These increased earnings point to likely growth in the stock for at least most of the next ten years. It will probably also mean more maturing for Amazon, which could lead to cash returns for stockholders. Amazon is the largest company to not pay a dividend. With $71 billion in cash and equivalents on its balance sheet, the company has the ability to offer a payout. Adding a dividend would open Amazon to income-oriented investors.

A 10-year time period is too long to make any firm predictions. Nonetheless, Amazon's financials and business success indicate that it can prosper for a long time to come.

This article was originally published on Fool.com. All figures quoted in US dollars unless otherwise stated.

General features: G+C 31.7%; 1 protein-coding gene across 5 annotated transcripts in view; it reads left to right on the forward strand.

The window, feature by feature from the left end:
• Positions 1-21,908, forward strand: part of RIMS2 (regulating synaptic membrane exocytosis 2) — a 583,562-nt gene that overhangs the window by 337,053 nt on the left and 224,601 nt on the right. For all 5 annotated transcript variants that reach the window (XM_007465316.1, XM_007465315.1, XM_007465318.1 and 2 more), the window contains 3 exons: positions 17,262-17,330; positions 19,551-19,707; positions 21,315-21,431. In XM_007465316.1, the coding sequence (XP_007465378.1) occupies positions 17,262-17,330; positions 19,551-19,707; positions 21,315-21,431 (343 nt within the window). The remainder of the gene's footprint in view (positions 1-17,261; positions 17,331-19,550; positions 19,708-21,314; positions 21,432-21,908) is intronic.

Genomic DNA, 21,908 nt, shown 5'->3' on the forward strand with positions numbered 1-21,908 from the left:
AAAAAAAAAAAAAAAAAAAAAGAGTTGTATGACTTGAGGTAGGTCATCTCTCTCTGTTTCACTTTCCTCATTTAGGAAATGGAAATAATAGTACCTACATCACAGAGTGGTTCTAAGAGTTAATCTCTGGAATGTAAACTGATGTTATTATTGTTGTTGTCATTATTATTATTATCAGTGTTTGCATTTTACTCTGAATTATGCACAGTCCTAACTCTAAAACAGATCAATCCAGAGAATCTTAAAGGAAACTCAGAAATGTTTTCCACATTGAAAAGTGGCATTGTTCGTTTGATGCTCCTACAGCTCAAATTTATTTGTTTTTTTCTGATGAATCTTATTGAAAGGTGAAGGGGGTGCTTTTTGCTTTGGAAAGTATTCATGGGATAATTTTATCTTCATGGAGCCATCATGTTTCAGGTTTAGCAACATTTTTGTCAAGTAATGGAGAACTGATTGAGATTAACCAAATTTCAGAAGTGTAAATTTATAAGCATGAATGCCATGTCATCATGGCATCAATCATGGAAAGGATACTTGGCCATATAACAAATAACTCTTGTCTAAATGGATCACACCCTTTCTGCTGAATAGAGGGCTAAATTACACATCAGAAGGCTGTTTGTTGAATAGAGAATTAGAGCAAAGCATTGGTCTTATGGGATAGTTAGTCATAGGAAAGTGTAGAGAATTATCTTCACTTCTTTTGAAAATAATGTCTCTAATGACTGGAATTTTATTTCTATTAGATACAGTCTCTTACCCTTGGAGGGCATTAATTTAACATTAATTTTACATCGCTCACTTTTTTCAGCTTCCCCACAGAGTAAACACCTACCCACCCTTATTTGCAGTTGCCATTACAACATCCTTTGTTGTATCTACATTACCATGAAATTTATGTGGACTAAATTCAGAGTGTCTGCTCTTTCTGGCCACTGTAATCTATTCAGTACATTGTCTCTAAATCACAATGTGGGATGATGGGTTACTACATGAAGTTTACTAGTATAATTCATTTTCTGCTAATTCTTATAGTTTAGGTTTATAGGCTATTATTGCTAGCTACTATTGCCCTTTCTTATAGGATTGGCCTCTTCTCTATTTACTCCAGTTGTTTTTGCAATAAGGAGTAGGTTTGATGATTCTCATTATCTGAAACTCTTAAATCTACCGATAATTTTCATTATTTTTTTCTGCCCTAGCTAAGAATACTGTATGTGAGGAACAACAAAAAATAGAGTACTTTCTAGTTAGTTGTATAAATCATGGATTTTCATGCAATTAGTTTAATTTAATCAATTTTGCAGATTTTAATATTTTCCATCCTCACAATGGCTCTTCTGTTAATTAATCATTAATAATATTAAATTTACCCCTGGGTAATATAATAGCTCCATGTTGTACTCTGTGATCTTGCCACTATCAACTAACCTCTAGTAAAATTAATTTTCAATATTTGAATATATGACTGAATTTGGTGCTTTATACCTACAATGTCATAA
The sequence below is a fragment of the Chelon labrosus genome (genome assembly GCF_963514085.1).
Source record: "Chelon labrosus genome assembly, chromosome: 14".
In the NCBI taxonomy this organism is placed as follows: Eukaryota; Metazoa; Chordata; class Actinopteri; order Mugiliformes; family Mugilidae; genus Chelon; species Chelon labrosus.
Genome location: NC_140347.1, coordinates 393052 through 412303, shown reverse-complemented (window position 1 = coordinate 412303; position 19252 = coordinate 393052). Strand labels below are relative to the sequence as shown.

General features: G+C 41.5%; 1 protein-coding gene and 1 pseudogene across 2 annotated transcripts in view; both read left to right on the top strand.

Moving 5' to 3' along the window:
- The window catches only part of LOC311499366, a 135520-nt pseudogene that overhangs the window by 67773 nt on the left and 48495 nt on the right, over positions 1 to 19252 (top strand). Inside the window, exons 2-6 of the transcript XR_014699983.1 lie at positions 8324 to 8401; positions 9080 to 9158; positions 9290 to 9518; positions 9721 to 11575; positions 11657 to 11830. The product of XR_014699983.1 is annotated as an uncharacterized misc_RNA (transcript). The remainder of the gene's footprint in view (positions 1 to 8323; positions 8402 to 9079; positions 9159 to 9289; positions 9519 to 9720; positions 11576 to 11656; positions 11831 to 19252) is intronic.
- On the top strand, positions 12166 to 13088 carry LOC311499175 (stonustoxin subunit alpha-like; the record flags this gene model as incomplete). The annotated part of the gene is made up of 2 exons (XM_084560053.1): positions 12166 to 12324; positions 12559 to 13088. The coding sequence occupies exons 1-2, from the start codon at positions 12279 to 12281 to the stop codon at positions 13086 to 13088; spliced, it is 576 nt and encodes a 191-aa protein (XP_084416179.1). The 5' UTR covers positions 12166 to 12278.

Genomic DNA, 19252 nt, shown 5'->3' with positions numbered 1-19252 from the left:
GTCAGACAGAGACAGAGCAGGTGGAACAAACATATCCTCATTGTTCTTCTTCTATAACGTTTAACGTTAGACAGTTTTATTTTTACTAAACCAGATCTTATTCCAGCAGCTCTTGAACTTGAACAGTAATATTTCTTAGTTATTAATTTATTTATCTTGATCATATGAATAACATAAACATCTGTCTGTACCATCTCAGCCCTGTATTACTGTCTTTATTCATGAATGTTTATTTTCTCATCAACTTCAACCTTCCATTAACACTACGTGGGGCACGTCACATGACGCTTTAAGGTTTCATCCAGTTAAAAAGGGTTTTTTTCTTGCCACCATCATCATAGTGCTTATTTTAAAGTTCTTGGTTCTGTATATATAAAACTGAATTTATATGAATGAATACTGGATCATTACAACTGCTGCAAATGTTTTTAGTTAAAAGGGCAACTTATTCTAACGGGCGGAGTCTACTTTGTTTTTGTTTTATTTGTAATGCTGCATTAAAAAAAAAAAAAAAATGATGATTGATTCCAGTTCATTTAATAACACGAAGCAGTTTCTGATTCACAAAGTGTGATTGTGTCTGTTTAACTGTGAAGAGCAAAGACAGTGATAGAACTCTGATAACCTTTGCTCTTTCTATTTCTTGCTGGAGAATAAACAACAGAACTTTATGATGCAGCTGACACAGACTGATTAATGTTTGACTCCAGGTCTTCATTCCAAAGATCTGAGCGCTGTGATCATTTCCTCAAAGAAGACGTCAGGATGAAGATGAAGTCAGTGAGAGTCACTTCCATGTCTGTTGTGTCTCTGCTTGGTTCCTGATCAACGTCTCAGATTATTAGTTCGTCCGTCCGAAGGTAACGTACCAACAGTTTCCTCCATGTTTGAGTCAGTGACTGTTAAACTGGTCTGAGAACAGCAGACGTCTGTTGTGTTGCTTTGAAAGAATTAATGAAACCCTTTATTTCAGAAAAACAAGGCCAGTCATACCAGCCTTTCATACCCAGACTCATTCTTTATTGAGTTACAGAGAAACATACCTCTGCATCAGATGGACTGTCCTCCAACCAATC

Will Healy owns shares of IBM. John Mackey, CEO of Whole Foods Market, an Amazon subsidiary, is a member of The Motley Fool’s board of directors. Suzanne Frey, an executive at Alphabet, is a member of The Motley Fool’s board of directors. Teresa Kersten, an employee of LinkedIn, a Microsoft subsidiary, is a member of The Motley Fool’s board of directors. The Motley Fool Australia's parent company Motley Fool Holdings Inc. owns shares of and recommends Alphabet (A shares), Alphabet (C shares), Amazon, Microsoft, and Twilio. The Motley Fool Australia's parent company Motley Fool Holdings Inc. recommends Snowflake Inc and recommends the following options: long January 2021 $85 calls on Microsoft, short January 2021 $115 calls on Microsoft, short January 2022 $1940 calls on Amazon, and long January 2022 $1920 calls on Amazon. The Motley Fool Australia has recommended Alphabet (A shares), Alphabet (C shares), Amazon, and Twilio. We Fools may not all hold the same opinions, but we all believe that considering a diverse range of insights makes us better investors. The Motley Fool has a disclosure policy. This article contains general investment advice only (under AFSL 400691). Authorised by Scott Phillips.